The Federal Circuit’s opinion in Disc Disease Solutions Inc. v. VGH Solutions, Inc. et. al., handed down on May 1, 2018, may very well change the specificity that patent owners and patent attorneys provide in filing a lawsuit to enforce their intellectual property rights. It suggests that, at least for simple technology, there is not much difference, if any, between the old Form 18 requirements and the Iqbal/Twombly standard. This case was an appeal of a dismissal with prejudice of the plaintiff’s case for patent infringement. The Federal Circuit determined that by specifically identifying the accused products (and attaching pictures of the products) and alleging that the accused products meet each and every element of at least one claim, the patent owner had provided fair notice of the asserted infringement.

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Fact Issues Preclude Dismissal Under Alice

The Federal Circuit recently handed down two decisions that give guidance to patent owners contemplating patent litigation in the post-Alice world. The first was Berkheimer v. HP Inc. which was decided on February 8, 2018. Berkheimer was an appeal from the Northern District of Illinois court granting summary judgment in favor of the accused infringer, in part, that claims were patent-ineligible under 35 U.S.C. Section 101. The Federal Circuit held the claims were directed to an abstract idea, and then moved on to the second part of the Alice analysis. The second part of the Alice analysis requires that patent owners, accused infringers, and courts consider the elements of each claim both individually and as an ordered combination to determine whether the additional elements transform the nature of the claim into something patent-eligible. Citing precedent, the Berkheimer Court recognized that the second step may be satisfied when the limitations of the claim involve more than the performance of well-understood, routine and conventional activities previously known to the industry. The Court then stated the question of whether a claim element or combination of elements is well-understood, routine, and conventional to a skilled artisan in the relevant field is a question of fact. Any fact, such as this one, that is pertinent to the invalidity question must be proven by clear and convincing evidence. However, the Court then proceeded to acknowledge that whether a claim recites patent-eligible subject matter is a question of law that may contain underlying factual disputes that can be decided on summary judgment. In that case, the Federal Circuit determined that the district court erred in concluding there were no underlying factual questions, stating the mere fact that something is disclosed in a piece of the prior art, for example, does not mean it was well-understood, routine, and conventional. This ruling turned on the improvements in the specification, to the extent they are captured in the claims, create a factual dispute regarding whether the invention describes well-understood, routine, and conventional activities.? On February 14, 2018, the Federal Circuit handed down its decision in Aatrix Software, Inc. v. Green Shades Software, Inc. This was an appeal of Rule 12(b)(6) ruling of the district court, and the district court’s refusal to allow the patent owner to amend its complaint. In this case, the Court stated that although patent eligibility can be determined on a 12(b)(6) motion, this is true only when there are no factual allegations that, taken as true, prevent resolving the eligibility question as a matter of law. In that case, the Court decided the patent ineligibility was not properly decided at Rule 12(b)(6)stage and the district court erred when it denied the patent owner leave to amend the complaint with allegations that, if accepted as true, establish the claimed combination contains inventive components and improves the workings of the computer. The court’s opinion analyzing the proposed amended complaint is an interesting read.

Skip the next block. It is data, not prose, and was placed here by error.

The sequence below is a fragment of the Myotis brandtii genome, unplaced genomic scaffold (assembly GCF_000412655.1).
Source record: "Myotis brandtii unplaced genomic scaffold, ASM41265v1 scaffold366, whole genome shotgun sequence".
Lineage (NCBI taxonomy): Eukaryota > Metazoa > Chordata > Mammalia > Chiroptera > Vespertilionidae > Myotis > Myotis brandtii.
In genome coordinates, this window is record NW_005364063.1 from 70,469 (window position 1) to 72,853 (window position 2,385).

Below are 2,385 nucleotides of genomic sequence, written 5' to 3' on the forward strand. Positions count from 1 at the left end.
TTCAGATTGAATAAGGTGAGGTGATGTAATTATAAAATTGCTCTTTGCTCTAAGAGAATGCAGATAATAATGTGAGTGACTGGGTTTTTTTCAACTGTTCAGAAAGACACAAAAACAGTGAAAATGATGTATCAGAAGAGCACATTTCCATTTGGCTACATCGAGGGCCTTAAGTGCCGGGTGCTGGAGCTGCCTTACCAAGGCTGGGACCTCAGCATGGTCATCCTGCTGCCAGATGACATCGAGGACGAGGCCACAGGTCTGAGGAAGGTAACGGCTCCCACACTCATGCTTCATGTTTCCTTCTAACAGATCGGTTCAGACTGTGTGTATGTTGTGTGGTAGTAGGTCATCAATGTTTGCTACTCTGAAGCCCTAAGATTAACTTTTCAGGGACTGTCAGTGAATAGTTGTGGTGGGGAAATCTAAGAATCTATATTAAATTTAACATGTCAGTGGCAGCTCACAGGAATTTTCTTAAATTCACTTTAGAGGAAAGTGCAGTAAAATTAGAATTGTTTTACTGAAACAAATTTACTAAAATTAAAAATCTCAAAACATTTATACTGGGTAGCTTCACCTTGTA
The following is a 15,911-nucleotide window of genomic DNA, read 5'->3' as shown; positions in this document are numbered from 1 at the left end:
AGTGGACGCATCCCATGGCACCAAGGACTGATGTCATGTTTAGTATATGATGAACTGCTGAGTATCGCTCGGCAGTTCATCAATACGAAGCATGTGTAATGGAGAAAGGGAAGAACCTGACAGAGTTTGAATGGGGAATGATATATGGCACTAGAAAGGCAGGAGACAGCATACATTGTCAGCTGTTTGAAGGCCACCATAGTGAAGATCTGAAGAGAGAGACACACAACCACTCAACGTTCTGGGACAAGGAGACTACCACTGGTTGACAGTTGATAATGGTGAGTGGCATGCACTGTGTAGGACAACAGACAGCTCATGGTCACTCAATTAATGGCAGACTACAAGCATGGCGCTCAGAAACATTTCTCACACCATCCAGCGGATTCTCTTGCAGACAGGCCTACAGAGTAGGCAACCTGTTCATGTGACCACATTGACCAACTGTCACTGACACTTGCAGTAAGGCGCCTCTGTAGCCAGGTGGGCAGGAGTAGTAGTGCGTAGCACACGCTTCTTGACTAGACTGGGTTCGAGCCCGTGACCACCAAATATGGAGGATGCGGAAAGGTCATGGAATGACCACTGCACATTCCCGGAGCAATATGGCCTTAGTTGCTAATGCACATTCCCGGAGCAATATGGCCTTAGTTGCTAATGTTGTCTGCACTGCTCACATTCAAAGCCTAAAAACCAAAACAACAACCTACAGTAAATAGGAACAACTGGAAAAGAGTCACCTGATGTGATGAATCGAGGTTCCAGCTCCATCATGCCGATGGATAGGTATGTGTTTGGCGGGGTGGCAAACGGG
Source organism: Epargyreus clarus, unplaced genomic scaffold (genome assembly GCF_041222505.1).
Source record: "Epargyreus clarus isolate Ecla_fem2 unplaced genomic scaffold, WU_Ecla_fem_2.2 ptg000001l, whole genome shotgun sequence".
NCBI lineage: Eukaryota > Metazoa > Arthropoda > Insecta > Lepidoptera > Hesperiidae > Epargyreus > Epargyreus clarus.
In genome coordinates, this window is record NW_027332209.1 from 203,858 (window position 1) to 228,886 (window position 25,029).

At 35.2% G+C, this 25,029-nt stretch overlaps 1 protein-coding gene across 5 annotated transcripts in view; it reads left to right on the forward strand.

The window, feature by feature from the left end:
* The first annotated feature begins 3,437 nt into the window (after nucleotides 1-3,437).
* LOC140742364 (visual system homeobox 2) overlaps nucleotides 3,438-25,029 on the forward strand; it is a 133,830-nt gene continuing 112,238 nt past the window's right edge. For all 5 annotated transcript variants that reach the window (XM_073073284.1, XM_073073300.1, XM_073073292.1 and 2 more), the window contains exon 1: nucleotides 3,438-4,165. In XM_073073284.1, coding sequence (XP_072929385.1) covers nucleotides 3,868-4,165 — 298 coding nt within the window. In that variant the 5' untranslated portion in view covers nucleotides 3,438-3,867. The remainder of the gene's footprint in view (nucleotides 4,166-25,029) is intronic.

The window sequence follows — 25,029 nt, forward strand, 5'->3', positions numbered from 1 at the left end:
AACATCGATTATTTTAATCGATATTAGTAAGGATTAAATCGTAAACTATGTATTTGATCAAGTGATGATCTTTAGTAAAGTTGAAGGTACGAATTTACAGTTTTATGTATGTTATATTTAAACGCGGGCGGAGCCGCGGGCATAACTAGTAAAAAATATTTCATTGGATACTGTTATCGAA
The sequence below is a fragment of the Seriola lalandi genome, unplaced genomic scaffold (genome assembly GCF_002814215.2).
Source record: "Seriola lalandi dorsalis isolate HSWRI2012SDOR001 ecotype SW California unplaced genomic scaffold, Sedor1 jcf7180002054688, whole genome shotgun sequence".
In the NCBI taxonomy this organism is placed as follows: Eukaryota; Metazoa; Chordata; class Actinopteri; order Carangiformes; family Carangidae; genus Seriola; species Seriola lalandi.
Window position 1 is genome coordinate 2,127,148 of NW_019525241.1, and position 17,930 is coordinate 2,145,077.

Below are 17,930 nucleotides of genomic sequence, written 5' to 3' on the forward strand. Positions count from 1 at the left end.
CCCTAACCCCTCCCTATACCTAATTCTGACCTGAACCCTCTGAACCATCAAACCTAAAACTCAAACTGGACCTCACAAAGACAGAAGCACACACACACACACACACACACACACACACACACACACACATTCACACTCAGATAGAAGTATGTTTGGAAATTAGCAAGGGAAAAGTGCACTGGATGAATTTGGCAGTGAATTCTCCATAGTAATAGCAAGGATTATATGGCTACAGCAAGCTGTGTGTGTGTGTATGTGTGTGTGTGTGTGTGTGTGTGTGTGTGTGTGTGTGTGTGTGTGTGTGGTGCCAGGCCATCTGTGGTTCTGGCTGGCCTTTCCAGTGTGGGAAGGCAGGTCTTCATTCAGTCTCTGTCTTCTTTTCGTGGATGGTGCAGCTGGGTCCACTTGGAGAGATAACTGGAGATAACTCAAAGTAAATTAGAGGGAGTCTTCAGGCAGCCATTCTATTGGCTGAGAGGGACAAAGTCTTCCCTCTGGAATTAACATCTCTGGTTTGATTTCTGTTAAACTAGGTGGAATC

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A Recent Opinion From The Eastern District Of Texas Addresses Numerous Alice/Section 101 Issues

In its September 24, 2018 opinion in Intellectual Ventures v. Sprint, et. al., the Eastern District of Texas Court made several rulings that touch on a number of issues that patent owners and parties defending patent infringement allegations should consider. This opinion was the result of two identical Section 101 Motions to Dismiss filed in two companion cases involving multiple asserted patents. The first issue addressed by the Court was whether the three claims that the defendant’s motion analyzed were in fact representative of all the asserted claims in the six asserted patents. Noting the brevity with which this was addressed by the defendants (in two footnotes of their motions), the Court determined that defendants failed to sufficiently demonstrate that the three claims were representative of the other claims. The Court then turned to its Alice analysis of the three claims addressed in the defendant’s motions. Here, the Court found one claim to be directed to an abstract concept and failed to contain an inventive concept. (The patent owner’s argument that it would prove an inventive concept at trial didn’t seem to gain much traction). Addressing the second claim, the Court found it directed to an abstract idea but that there was a question of fact as to whether the claim contained an inventive concept. And finally, with respect to the third claim, the Eastern District of Texas Court determined the claim was not directed to an abstract concept under Alice.